Italy has taken significant steps away from the abyss
Part of the rise of Italy under Monti is a function of how far it had slipped under Berlusconi. Another aspect of Italy’s improvement is a function of the Monti’s fellow countryman Draghi, who at the helm of the ECB has reversed Trichet’s tightening and accelerated the expansion of the ECB’s balance sheet with 3-year funding. There is another development that has benefited Italy. Italy’s star has risen as Spain’s star has dimmed.
There has been a watershed in Europe even if the debt crisis remains unresolved. Since Monti became the technocrat prime minister of Italy an important change taken place. Simply put, Italy has taken significant steps away from the abyss.
Part of the rise of Italy under Monti is a function of how far it had slipped under Berlusconi. Another aspect of Italy’s improvement is a function of the Monti’s fellow countryman Draghi, who at the helm of the ECB has reversed Trichet’s tightening and accelerated the expansion of the ECB’s balance sheet with 3-year funding.
There is another development that has benefited Italy. The Financial Times captured this last week when it reported a "growing opinion that economic fundamentals in Italy are better than in Spain." Indeed, Italy’s star has risen as Spain’s star has dimmed, but also as the domestic challenges Sarkozy face, take him a bit out of play, so to speak.
Yet Monti deserves some credit a well. His reform agenda combines austerity in the form of tax increases and spending cuts with pro-growth measures. His labor reform efforts need parliamentary approval, ideally by the end of next month to solidify his success.
Monti has carved out a position in European high politics that is unique. Sarkozy and Merkel may have their own reasons for trying to use Monti to further their own agendas, but Monti has his own. He may be the only senior official in Europe to be able to criticize Germany and France for their own fiscal lapses and dilution of the enforcement provisions of the Stability and Growth Pact.
The markets have rewarded Italy. Since Monti’s arrival the 10-year yield has fallen from the 7% threshold to around 5.5%. This is yield area that prevailed in late Q3 11 before the flare up in pressures that led to Berlucsoni’s departure. The 5-year CDS has fallen from 575 bp to about almost 400 bp.
The premium Italy pays over Spain has fallen considerably. At the peak it was near 200 bp. Today it is about 30. The cost of insuring Italy is only now marginally more than Spain (20 bp). The gap was over 100 bp at the end of last year.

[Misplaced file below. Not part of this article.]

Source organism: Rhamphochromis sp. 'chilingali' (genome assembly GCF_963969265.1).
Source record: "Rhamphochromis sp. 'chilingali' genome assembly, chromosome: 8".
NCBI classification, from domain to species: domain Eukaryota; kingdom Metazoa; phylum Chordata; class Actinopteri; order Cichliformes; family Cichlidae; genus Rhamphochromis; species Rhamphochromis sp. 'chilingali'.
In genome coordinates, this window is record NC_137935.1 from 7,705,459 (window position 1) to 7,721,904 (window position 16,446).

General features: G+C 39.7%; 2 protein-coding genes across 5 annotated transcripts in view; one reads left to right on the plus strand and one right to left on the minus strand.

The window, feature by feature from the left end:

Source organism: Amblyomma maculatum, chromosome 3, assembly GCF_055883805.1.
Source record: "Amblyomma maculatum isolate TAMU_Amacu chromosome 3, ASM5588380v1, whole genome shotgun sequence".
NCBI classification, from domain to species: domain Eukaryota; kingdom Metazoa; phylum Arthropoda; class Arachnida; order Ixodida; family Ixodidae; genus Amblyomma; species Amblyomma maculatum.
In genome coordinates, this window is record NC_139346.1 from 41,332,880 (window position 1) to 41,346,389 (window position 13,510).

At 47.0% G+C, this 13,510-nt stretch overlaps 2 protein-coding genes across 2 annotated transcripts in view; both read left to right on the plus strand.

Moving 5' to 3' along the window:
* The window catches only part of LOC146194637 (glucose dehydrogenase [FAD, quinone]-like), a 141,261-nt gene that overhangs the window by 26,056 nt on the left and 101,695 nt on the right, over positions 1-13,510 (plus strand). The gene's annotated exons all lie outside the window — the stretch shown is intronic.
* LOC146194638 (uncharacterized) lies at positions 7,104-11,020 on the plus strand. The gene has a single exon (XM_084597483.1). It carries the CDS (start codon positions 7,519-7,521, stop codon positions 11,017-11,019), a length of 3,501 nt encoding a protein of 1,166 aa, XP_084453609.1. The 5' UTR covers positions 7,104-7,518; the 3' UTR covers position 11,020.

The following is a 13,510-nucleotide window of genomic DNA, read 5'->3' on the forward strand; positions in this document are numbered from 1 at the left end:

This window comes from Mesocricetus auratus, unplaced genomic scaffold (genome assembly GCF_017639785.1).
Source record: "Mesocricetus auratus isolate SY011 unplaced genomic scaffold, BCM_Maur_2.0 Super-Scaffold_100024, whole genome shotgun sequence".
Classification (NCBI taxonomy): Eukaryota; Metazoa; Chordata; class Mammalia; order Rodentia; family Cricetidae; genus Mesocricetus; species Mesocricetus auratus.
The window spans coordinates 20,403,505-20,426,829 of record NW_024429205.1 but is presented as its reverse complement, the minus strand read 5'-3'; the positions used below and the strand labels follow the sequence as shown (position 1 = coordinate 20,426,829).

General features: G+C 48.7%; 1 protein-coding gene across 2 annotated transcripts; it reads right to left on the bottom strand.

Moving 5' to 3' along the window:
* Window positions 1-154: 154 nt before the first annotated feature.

The premium Italy pays over Germany has narrowed considerably as well. This is due almost exclusively to the decline in Italian yields.
After Monti took office we suggested that in order for him to help restore confidence Monti would have to sacrifice some sacred cows. Fostering entrepeneurialism and profit-seeking behavior instead of rewarding rent seeker would antagonize entrenched interests. We suggested that taxing the largest property owner in Italy was not only equitable but economically necessary.
Monti has moved in this direction. This week he has indicated to the European Commission his intention to submit such a bill to parliament. He is proposing taxing the Church’s property used for commercial purposes. Moreover, the commercial purposes are broadly understood to be not just "exclusive" but "prevalent" as well. A municipal government association in Italy estimates the tax can raise 650 mln to 2.6 bln euros annually.
To be sure, the progress Italy is making can be reversed. Monti is an unelected prime minister. His term will end in a year. He may be enjoying a bit of a honeymoon. Domestic opposition has been quietly biding its time, but as elections draw near there is no reason to expect this to persist.
In addition, the economic slump is likely to bite more. The economic slump deepened in H2 11, with Q3 contracting 0.2% and Q4 contracting 0.7%. The consensus expects the economy to contract in the first two quarters of this year.
The relatively low level of household debt in Italy, the informal economy and the Italian-specific generational transfer (e.g. adult children living with parents) may help blunt some of the macro economic impact.
Italy also remains sensitive to external developments, including the outcome of Greek negotiations and the French election. The next LTRO, with the Italian central bank accepting a wider range of collateral, should continue to bode well for not only sovereign auctions but bank funding as well. Smaller and medium sized institutions are thought to be likely to benefit as well.
If, as some one said, Weber should be credited with helping to save the euro, by resigning and making way for Draghi, then Berlusconi should also be so honored for making room for Monti.